Ney­mar’s free kick chicken, Messi’s magic pizza: Menus get WC twist

The Hitavada - - WORLD CUP -

WANT a taste of the FIFA World Cup with­out ac­tu­ally hav­ing to spend for a ticket to Rus­sia?

Then head straight to the many restau­rants, bars and cafes around the coun­try that have decked them­selves up with fancy menus and fancier themes to drag in the foot­ball fans when the ‘great­est show on earth’ kicks off Thurs­day in Moscow.

For Kolkata-based Waled Ad­nan, watch­ing a foot­ball match at a sports bar is the clos­est one can get to be­ing at the sta­dium. “It’s the feel­ing of un­spo­ken camaraderie that you go for.”

The idea of walking in, awk­wardly sit­ting and scan­ning who’s sup­port­ing who, and then mak­ing a team of your own is what drives him to a bar in­stead of watch­ing a match at home with friends.

“Usu­ally, a missed goal or a foul or even bet­ter, an ac­tual goal, is a good way to find your team, if they’re not wear­ing jer­seys to be­gin with, that is,” he told PTI.

To cash in on this very sen­ti­ment, restau­rants have come up with cre­ative ideas to en­sure max­i­mum foot­falls.

‘Af­ter Sto­ries’ in the city has come up with a pizza menu in­spired by pop­u­lar teams - Peppy Por­tu­gal, Ger­man Magic, Bel­gium Rush, French Con­nec­tion, Ar­gen­tinian Ooze and Brazil­ian Treat be­ing some of the op­tions one can check.

A pizza and a choice of beer pitcher can be rel­ished for Rs 499. Big screens, happy hours, pocket-friendly fin­ger food and a whole lot of cheer­ing is what Punebased soft­ware project man­ager Sub­habrata Chat­topad­hyay looks out for.

And the cel­e­bra­tions go a notch higher when you have sup­port­ers of two dif­fer­ent teams un­der a sin­gle roof, he says. NEW Zealand’s Amelia Kerr on Wed­nes­day shat­tered Belinda Clark’s 21-year-old record for the high­est score in women’s ODI as she smashed 232 not out in a match against Ire­land here.

The 17-year-old Amelia, open­ing the New Zealand in­nings, hit a whop­ping 31 fours and two sixes in her 145-ball un­beaten knock that took her side to 440 for 3 af­ter elect­ing to bat first in the third ODI here. The ear­lier record of 229 not out in the name for­mer Aus­tralian cap­tain Belinda was set when Amelia was not even born.

Belinda had made 229 not out against Den­mark.

‘Mon­key Bar’ in Mumbai, Kolkata, Delhi and Ban­ga­lore has in­tro­duced a ‘half-time’ menu for the month long tour­na­ment.

Foot­ball snacks from around the world in­clud­ing ‘Foot­ball Farsan’, ‘Mex­i­can Wave’, ‘Kahn’s Hot Dog’ and ‘No. 10’ and some ir­re­sistible deals on beer and drinks will add to the fun quo­tient at the gastropub.

“The menu is de­signed to en­cour­age com­mu­nity din­ing with easy to con­sume dishes that com­ple­ment the bev­er­age se­lec­tion,” Dheeraj Varma, Head Chef, Mon­key Bar, said. They will also be split­ting their space in two, for foot­ball fans to pick a side to root for.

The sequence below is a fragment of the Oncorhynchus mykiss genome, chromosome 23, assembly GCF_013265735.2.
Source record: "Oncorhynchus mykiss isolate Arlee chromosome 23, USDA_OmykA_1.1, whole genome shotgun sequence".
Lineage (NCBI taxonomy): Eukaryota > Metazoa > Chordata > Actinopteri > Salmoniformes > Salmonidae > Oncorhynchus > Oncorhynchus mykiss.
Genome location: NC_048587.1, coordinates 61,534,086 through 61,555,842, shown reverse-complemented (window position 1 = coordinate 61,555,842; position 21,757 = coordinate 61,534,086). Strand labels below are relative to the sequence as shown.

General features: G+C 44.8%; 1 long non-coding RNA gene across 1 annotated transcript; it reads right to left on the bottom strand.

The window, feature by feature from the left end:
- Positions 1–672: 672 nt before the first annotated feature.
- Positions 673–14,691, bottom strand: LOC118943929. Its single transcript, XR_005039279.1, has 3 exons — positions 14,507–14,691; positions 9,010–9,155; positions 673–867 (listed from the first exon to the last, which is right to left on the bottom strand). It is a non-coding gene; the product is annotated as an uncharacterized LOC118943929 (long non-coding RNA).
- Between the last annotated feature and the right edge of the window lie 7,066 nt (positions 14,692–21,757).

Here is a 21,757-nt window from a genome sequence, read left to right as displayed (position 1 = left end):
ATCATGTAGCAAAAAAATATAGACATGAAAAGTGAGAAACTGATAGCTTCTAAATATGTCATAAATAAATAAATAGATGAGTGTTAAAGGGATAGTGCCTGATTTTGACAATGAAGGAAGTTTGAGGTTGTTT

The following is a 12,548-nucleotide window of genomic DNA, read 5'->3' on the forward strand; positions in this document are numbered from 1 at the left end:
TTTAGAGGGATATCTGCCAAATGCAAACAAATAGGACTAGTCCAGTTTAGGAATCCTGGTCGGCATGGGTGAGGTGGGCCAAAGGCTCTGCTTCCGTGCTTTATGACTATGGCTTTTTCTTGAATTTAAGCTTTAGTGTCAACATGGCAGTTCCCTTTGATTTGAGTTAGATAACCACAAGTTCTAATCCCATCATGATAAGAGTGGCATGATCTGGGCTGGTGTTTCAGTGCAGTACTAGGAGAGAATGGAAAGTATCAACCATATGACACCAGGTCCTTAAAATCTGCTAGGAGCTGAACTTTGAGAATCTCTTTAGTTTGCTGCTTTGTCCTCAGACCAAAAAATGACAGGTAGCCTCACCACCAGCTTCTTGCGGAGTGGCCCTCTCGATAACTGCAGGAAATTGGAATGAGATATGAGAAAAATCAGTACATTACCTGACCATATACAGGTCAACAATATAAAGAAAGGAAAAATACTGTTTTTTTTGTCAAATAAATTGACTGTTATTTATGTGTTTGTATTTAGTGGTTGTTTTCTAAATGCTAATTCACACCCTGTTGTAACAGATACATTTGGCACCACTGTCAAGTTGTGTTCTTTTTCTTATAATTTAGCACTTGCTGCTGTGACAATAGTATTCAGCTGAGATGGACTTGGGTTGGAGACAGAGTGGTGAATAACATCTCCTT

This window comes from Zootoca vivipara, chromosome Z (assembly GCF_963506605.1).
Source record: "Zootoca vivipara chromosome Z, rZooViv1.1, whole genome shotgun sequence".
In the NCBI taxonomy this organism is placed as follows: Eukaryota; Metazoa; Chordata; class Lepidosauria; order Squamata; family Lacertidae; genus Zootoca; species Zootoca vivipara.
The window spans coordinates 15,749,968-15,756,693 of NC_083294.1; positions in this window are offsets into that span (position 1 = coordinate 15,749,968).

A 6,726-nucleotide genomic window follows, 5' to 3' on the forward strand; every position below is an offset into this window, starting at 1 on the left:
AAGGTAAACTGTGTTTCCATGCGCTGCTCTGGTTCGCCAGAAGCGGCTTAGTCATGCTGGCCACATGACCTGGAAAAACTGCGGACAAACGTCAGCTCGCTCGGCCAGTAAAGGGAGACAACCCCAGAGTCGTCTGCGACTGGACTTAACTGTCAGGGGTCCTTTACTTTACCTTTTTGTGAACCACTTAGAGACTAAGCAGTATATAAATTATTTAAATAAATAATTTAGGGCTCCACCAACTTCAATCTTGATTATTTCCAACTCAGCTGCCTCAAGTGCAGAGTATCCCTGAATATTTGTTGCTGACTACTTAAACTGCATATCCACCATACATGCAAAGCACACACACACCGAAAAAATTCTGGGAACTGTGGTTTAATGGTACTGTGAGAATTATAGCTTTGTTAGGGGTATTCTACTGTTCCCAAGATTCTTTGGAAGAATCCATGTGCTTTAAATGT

‘The Park’ in Hy­der­abad has also cu­rated a spe­cial menu with dishes in­spired by leg­ends of the game.

There is the Lev Yashin pigs in blan­ket (Rus­sia), Muller’s strik­ing sausage and sauer­kraut turnovers (Ger­many), Ney­mar’s free kick chicken and palm heart pasties (Brazil), mes­mer­iz­ing Messi’s corn and cheese em­panadas (Ar­gentina) and a lot more. Chaibreak in Kolkata too has named items on their menu af­ter play­ers—Messi’s magic cal­zone pizza and Ron­aldo kick Mex­i­can quesedilla.

“The city of lights res­onates its love for the game and this sea­son we bring out the fer­vour in terms of our spe­cially crafted menu,” cor­po­rate Chef Sudipta Saha said.

While So­cial in Ban­ga­lore won’t be do­ing a spe­cial menu, it will host tour­na­ments of its own to set the mood. “There will be foos­ball tour­na­ments, FIFA PS4 tour­na­ments and FIFA quizzes dur­ing the sea­son,” said Anuj Sama. So, pull up your socks, pick up your team jer­sey, head to your favourite bar and get ready for the open­ing whis­tle to blow. FANS of the Mex­i­can na­tional foot­ball team can send up their prayers for the team’s good for­tune in the 2018 World Cup Rus­sia with Santo Nino de los Mi­la­gros (The Holy Child of Mir­a­cles), also known as the Santo Nino foot­baller, housed in San Gabriel Ar­can­gel Church.

At San Gabriel Ar­can­gel Church, lo­cated in the Tacuba neigh­boUr­hood, in the west of the city, Mex­i­can parish­ioners “en­trust” the Holy Child “to help the Tri­color” in their quest for vic­tory in the World Cup, re­ports Efe.

“The Holy Child im­age is open to the public through­out the year,” the sem­i­nar­ian Jorge Valdes said.

Gen­er­ally, peo­ple who ask for in­ter­ces­sion from the Holy Child are the moth­ers of sick chil­dren, those who are hos­pi­tal­ized or those who will un­dergo an op­er­a­tion as well as women who will give birth, he said.

“They would ask him for a child, and when their child is born, they would thank God and they would bring him a toy or a robe as a gift. And when it’s the World Cup, peo­ple would bring him a ball or a shirt from a team from the Mex­i­can league or from the Mex­i­can na­tional team,” he ex­plained.

Valdes said that since the 1986 World Cup Mex­ico, a group of parish­ioners pro­posed dress­ing the Holy Child as a foot­ball player so that peo­ple could ask him for his “di­vine” sup­port.

Mex­ico is part of Group F in the World Cup 2018 and will face Ger­many, South Korea, and Sweden.

(AFP)

Indian cap­tain Ajinkya Ra­hane (R) and wick­et­keeper Di­nesh Karthick at prac­tice ses­sion at Chin­naswamy Sta­dium in Bengaluru.

Prajnesh Gun­newaran

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